Operational Improvement Opportunities: Cost benefit analysis should always be step one

Friday 6th May 2011 - By Leo Alarcon    Share    

Operational improvement opportunities exist in most operations, no matter the industry, the size or the extent of the efficiency of the operation or how well the business is performing. The analysis that should be carried out by the management team of any business before embarking on operational improvements should include the cost and resources required to achieve the improvements required versus the improvements in cost, efficiency and output that will be achieved by investing resources into the improvement efforts. Identify the sources of wasted resources and quantifying the savings that can be achieved is not enough to gauge the true value add to the business.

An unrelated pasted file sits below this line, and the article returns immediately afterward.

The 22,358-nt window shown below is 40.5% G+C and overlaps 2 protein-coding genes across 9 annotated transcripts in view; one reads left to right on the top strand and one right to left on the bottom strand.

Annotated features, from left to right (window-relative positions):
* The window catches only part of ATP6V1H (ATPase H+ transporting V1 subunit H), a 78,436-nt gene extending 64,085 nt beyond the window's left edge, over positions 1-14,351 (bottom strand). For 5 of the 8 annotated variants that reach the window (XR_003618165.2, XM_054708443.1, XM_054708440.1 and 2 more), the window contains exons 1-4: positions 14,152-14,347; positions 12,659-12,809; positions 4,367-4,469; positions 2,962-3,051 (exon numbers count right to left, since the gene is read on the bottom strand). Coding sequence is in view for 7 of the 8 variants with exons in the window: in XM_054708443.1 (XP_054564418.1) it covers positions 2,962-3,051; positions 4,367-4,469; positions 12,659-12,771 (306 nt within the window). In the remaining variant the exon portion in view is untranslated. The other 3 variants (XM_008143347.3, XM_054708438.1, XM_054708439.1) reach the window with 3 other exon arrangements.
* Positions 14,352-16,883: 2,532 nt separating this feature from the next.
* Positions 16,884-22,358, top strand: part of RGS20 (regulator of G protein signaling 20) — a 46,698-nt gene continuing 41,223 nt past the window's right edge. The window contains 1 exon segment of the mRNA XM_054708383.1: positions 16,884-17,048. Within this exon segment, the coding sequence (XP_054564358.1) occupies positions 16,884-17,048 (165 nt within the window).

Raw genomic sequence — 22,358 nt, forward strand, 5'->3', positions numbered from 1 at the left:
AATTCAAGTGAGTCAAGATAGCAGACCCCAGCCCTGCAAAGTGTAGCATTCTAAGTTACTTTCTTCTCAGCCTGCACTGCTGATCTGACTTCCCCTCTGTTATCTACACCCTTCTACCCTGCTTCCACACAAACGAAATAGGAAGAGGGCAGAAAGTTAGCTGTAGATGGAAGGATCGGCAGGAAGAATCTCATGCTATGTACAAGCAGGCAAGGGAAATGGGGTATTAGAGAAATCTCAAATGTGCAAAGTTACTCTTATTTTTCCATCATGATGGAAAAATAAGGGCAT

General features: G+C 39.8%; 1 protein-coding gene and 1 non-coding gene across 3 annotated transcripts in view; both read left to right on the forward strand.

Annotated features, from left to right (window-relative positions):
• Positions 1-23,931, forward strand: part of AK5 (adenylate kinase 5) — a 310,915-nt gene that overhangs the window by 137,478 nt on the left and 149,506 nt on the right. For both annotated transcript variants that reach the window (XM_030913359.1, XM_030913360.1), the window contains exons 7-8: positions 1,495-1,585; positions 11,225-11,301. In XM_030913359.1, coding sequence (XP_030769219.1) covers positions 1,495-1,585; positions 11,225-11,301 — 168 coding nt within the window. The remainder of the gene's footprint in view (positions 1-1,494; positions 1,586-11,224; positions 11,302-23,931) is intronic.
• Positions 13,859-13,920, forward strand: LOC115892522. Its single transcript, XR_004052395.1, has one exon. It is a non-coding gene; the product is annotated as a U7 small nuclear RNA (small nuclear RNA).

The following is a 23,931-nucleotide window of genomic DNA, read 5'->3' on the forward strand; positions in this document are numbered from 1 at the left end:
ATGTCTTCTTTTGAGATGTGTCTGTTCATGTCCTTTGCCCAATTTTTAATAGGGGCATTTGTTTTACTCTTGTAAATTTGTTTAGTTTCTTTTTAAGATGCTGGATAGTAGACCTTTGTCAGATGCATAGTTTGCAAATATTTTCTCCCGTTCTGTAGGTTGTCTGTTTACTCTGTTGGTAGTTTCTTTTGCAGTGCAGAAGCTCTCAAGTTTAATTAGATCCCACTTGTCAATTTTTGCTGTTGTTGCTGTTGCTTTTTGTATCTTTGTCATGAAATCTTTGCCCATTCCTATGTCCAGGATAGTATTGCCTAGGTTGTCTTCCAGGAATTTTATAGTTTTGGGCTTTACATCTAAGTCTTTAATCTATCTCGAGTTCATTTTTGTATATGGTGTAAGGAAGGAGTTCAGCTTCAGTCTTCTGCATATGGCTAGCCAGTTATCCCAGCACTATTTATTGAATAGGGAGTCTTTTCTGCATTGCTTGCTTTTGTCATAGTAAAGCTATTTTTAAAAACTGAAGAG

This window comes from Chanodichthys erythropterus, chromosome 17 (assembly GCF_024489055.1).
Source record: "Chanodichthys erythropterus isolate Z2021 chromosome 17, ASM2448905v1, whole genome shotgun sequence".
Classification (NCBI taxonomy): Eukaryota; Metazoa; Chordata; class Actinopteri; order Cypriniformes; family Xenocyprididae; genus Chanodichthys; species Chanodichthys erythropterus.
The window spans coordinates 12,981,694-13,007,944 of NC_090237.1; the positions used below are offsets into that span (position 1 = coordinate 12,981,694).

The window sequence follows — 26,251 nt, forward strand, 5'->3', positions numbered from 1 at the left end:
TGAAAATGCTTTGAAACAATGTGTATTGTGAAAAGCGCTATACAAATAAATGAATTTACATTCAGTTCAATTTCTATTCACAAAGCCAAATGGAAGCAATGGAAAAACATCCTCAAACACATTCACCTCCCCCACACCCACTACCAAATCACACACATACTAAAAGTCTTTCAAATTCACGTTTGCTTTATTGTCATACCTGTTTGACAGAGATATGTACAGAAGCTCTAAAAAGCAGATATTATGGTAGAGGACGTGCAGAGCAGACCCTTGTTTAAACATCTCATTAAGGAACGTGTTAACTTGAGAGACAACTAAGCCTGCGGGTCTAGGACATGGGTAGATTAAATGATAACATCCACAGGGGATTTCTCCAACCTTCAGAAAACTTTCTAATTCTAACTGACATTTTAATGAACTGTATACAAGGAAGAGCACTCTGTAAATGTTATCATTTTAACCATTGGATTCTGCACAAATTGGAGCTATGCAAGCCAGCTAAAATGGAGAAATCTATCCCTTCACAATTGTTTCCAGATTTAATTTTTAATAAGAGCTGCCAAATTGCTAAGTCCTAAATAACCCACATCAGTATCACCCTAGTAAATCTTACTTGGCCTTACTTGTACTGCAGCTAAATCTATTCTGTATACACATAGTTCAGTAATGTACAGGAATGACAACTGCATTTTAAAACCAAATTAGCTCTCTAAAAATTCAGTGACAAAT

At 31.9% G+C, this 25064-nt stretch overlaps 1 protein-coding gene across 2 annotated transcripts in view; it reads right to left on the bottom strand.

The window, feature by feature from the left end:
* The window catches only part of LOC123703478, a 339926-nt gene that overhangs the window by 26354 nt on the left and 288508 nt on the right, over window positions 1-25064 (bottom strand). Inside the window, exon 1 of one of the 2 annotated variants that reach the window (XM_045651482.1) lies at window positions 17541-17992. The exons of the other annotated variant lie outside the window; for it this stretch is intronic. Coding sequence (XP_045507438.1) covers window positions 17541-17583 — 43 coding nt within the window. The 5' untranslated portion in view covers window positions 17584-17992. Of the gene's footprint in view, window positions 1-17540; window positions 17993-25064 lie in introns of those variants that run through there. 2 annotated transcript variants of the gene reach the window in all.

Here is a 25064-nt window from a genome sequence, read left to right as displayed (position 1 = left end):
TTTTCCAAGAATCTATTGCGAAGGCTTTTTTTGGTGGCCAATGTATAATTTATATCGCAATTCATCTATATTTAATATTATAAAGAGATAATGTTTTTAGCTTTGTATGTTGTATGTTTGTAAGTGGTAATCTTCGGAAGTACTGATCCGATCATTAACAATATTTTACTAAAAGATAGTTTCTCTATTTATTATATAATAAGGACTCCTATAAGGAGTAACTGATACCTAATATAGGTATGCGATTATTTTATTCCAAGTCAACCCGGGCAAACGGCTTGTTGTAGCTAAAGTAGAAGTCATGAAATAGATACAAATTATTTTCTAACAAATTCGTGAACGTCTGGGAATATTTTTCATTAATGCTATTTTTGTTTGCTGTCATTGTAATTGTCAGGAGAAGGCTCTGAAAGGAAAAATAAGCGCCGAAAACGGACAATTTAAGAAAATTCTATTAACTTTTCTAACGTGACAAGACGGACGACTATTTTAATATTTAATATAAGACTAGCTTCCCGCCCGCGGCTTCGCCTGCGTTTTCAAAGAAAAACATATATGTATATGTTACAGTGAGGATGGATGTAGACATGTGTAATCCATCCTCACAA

Many managers will have a view on the size of the cost saving or improvement in plant performance they need to achieve, but few will actually spend time in assessing the resources required to achieve this and if it is in fact an efficient allocation of capital to create shareholder value. In most businesses there are cases where improvements can be achieved specially in the areas of waste minimization where many of the lean manufacturing concepts can be employed and inventory management improvements can yield reduced requirements of working capital and a boost in cash flow, but at what point do you hit diminishing returns to the point where the marginal cost of the improvement resources outweigh the marginal benefit? This is an important consideration and a cost benefit analysis should be done as to quantify the actual return on capital employed to boost efficiency or reduce the overall cost base of a business.

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